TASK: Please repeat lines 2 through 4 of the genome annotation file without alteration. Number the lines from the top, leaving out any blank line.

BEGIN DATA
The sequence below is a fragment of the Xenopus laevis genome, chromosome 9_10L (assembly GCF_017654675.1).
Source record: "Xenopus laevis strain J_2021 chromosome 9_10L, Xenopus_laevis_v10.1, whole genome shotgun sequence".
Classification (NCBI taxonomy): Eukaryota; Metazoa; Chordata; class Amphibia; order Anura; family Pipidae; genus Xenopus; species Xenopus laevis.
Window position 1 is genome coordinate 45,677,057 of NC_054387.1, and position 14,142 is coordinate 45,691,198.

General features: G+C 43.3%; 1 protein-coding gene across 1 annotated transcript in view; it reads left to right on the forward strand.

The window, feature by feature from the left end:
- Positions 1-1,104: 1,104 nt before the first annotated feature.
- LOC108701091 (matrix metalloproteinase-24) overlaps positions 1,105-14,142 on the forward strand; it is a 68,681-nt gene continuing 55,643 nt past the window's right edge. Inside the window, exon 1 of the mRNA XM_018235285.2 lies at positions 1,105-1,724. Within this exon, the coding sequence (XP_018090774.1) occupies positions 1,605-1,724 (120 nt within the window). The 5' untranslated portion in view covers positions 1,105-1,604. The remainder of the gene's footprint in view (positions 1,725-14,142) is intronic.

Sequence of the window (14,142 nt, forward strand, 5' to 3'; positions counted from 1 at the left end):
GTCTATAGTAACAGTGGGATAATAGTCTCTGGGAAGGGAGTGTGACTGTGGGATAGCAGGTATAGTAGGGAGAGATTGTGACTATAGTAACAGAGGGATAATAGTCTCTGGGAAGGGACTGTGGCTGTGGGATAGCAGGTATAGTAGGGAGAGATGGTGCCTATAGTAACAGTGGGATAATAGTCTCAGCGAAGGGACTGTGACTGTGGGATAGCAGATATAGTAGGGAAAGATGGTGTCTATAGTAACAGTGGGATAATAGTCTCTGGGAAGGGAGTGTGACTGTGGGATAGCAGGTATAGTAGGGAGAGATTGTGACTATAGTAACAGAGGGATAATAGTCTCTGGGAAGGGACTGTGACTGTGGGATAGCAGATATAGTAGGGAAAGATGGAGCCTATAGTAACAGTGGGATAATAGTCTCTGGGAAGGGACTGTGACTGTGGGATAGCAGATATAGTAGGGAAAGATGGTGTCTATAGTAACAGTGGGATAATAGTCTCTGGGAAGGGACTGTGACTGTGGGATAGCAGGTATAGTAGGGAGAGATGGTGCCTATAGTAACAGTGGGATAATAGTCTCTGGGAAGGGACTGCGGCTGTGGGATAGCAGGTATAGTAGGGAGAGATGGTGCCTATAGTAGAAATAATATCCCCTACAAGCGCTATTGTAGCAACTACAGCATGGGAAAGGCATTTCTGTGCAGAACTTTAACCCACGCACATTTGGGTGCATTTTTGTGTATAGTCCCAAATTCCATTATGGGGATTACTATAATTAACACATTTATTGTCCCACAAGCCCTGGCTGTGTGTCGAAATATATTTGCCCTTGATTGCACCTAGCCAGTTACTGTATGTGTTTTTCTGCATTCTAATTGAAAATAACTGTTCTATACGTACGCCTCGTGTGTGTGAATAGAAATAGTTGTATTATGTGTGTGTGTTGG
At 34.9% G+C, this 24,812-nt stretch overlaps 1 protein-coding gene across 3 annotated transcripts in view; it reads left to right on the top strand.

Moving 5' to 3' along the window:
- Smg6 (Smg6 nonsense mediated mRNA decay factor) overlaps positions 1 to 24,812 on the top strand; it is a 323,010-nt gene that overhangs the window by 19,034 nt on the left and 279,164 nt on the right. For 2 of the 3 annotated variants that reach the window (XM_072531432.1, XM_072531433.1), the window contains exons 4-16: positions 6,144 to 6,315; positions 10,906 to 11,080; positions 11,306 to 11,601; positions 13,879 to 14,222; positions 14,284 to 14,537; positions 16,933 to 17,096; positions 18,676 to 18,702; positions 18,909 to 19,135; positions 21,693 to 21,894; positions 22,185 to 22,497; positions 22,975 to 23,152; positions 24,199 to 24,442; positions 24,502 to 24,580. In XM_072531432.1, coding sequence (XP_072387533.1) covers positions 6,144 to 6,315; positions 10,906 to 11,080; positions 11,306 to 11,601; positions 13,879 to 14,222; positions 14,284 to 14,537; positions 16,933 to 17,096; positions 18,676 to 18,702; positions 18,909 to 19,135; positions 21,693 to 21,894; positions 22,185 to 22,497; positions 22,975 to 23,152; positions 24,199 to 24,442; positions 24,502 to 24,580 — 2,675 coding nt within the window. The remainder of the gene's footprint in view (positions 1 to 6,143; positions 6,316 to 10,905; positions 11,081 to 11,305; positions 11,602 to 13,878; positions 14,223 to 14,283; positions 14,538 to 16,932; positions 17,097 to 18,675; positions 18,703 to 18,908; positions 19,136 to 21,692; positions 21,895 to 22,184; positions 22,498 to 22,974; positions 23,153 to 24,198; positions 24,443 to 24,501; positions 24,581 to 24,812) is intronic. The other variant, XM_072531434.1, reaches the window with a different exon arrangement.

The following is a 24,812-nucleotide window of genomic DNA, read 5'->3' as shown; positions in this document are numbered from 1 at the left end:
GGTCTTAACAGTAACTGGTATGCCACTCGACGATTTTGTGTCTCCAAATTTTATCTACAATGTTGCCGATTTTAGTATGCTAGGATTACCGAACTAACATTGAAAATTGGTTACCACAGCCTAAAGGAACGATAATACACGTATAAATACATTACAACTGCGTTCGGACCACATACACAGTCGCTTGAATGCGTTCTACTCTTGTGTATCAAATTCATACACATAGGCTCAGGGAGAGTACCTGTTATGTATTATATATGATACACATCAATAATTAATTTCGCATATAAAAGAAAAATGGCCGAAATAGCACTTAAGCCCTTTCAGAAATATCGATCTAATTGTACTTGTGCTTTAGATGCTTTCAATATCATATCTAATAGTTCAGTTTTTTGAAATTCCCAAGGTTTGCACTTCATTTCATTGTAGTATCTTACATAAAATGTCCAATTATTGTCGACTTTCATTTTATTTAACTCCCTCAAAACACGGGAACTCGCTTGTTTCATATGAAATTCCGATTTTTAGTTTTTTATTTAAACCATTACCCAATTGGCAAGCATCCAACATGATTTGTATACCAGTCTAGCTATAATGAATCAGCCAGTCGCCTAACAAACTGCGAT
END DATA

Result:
Source record: "Xenopus laevis strain J_2021 chromosome 9_10L, Xenopus_laevis_v10.1, whole genome shotgun sequence".
Classification (NCBI taxonomy): Eukaryota; Metazoa; Chordata; class Amphibia; order Anura; family Pipidae; genus Xenopus; species Xenopus laevis.
Window position 1 is genome coordinate 45,677,057 of NC_054387.1, and position 14,142 is coordinate 45,691,198.